It is, of course, part of our spiritual tradition to look at the Holy Family of Nazareth with profound reverence: we idolize them, we look to them as the model of all families. That can either inspire us or make us feel deprived, depending on what our own family history is like. But the lesson should not be lost on us that, as special as the Holy Family of Nazareth was—a Mother conceived without sin, a Father completely disposed to the will of God, a Son Who is God—it was still, in many more ways than we tend to think, a very normal family. The episodes of our Lord’s childhood that the Blessed Evangelist reports for us, however he may have learned of them, proves that. And it takes us back again to the last week of Advent, wherein we were given to read of our Lord's Foster Father and how he came to receive his commission from an angel:
     When God decided to redeem man and come to earth, I suppose He could have done it anyway he wanted. He could have just appeared, fully grown. If He had wanted to be a bit more dramatic, he could have arrived the way Elijah departed this world, on a fiery chariot. But instead He chose to be born as other men are born: to a human mother, in a real family. That choice was deliberate. It wasn't an accident. He didn't have to do it that way, but the first thing that the God-man blessed with His presence on earth was a home.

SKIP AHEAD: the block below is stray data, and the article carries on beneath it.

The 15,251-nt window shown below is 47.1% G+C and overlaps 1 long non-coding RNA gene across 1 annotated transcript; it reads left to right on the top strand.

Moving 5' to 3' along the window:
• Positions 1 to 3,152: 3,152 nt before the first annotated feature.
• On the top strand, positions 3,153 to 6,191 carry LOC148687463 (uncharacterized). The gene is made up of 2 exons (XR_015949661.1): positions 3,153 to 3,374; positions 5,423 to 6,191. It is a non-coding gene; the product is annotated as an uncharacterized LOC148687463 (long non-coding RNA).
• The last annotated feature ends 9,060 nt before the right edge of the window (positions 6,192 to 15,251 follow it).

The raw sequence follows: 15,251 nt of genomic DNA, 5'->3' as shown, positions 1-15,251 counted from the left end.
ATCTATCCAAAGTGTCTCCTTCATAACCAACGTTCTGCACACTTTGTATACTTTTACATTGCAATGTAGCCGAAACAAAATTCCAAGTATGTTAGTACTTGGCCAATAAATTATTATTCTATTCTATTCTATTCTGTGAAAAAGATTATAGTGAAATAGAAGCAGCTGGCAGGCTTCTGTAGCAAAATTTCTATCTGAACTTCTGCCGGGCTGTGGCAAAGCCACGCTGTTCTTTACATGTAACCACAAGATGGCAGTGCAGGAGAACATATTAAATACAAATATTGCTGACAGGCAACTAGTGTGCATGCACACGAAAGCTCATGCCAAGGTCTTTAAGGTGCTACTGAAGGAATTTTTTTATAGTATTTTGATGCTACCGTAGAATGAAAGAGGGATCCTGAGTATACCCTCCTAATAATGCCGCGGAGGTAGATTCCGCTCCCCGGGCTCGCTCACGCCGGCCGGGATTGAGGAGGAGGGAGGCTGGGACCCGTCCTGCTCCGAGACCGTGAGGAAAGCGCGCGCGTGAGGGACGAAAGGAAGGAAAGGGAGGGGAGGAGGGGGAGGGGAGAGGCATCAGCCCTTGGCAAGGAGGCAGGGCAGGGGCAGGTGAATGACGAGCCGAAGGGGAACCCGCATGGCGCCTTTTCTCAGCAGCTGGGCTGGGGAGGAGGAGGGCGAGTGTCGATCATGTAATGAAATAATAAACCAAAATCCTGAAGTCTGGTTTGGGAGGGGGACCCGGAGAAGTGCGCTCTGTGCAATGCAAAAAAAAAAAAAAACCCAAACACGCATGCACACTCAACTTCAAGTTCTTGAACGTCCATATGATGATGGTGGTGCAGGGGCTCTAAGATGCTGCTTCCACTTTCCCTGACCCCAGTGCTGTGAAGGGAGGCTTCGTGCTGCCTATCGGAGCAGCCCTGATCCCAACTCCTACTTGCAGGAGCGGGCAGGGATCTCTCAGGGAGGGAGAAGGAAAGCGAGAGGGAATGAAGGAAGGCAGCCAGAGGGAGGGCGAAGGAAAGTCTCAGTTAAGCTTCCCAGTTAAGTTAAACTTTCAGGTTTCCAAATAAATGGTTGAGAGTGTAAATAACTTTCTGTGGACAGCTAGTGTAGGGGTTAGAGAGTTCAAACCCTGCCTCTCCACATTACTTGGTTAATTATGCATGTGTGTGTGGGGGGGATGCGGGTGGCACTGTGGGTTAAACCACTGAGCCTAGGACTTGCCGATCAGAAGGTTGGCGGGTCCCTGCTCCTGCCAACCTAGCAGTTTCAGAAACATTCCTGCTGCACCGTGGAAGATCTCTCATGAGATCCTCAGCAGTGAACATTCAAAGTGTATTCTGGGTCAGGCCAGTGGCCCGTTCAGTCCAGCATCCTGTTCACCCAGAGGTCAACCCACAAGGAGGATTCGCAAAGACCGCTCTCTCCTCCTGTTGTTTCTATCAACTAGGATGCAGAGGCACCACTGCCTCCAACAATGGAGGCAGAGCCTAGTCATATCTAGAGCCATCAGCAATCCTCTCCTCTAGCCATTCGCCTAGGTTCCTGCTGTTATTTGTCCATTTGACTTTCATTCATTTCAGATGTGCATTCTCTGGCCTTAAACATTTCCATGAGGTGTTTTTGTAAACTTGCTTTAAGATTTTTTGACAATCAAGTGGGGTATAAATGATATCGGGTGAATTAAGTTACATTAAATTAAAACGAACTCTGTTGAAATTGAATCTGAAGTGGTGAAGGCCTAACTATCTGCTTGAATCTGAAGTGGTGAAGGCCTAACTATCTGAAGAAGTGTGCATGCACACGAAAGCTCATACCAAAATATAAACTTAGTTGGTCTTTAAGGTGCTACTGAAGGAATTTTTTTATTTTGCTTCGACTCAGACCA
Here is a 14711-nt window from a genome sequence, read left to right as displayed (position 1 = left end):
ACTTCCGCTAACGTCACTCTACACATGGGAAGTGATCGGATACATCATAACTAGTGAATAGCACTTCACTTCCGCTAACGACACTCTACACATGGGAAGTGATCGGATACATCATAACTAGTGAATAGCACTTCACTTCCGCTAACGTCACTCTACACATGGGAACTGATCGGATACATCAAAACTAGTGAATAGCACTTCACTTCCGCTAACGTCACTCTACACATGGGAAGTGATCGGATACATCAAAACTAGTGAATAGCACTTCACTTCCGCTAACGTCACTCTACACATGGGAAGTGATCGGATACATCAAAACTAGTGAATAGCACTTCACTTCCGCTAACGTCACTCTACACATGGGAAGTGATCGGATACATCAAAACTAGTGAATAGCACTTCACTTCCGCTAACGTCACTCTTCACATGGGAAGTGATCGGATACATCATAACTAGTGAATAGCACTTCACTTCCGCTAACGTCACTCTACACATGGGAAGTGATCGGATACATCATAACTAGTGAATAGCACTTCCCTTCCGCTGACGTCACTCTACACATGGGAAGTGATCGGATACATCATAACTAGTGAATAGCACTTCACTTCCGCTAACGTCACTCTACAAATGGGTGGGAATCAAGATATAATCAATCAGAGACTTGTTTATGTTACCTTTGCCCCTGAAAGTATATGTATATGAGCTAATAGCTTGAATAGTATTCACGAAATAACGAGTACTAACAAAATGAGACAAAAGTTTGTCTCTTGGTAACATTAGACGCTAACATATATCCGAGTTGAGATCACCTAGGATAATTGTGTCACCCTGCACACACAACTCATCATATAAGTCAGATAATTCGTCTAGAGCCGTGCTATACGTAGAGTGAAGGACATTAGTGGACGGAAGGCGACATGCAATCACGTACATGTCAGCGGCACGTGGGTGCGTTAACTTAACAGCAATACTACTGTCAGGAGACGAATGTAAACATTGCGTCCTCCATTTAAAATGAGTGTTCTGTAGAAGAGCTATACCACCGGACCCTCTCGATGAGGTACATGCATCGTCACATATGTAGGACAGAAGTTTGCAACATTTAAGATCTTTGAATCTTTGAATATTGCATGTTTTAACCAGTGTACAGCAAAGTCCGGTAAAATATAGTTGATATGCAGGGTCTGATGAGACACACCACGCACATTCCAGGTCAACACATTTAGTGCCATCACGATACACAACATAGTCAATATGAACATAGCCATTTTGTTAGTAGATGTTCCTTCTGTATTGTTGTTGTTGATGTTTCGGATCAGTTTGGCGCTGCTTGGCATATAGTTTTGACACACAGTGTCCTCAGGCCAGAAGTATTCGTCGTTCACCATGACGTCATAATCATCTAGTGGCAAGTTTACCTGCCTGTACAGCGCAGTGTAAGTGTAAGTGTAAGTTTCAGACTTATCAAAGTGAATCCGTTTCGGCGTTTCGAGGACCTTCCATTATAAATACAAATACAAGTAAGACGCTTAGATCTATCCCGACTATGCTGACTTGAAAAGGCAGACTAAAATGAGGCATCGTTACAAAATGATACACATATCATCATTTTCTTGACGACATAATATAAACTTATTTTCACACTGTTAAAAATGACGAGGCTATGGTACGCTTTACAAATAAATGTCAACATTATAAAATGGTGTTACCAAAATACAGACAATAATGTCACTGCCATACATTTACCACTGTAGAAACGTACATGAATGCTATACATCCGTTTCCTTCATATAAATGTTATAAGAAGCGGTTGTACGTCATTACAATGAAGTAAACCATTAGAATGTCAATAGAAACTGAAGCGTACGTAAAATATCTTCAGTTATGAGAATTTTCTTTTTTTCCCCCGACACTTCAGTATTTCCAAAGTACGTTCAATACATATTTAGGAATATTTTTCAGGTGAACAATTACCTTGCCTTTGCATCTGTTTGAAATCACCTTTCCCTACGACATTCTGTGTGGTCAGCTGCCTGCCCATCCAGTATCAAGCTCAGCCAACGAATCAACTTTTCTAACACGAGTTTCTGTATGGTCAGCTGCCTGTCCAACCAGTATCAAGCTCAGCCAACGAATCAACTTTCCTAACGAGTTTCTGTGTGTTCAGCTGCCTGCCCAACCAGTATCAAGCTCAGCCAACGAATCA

Everything that's worth something in this life costs a little pain. And in this sense, there's nothing more expensive than love. It's impossible to love without risking some hurt; but, is it better, therefore, not to love? When couples live together without benefit of marriage, as so many do these days, they will often defend their actions saying, "It's better than getting hurt. What if it doesn't work out?" But there's something noble in the risk. It's that willingness to take the risk of pain that says to the other person, "I am loved." Maybe that's the reason that couples who live together before marriage often don't stay together, even after they're married.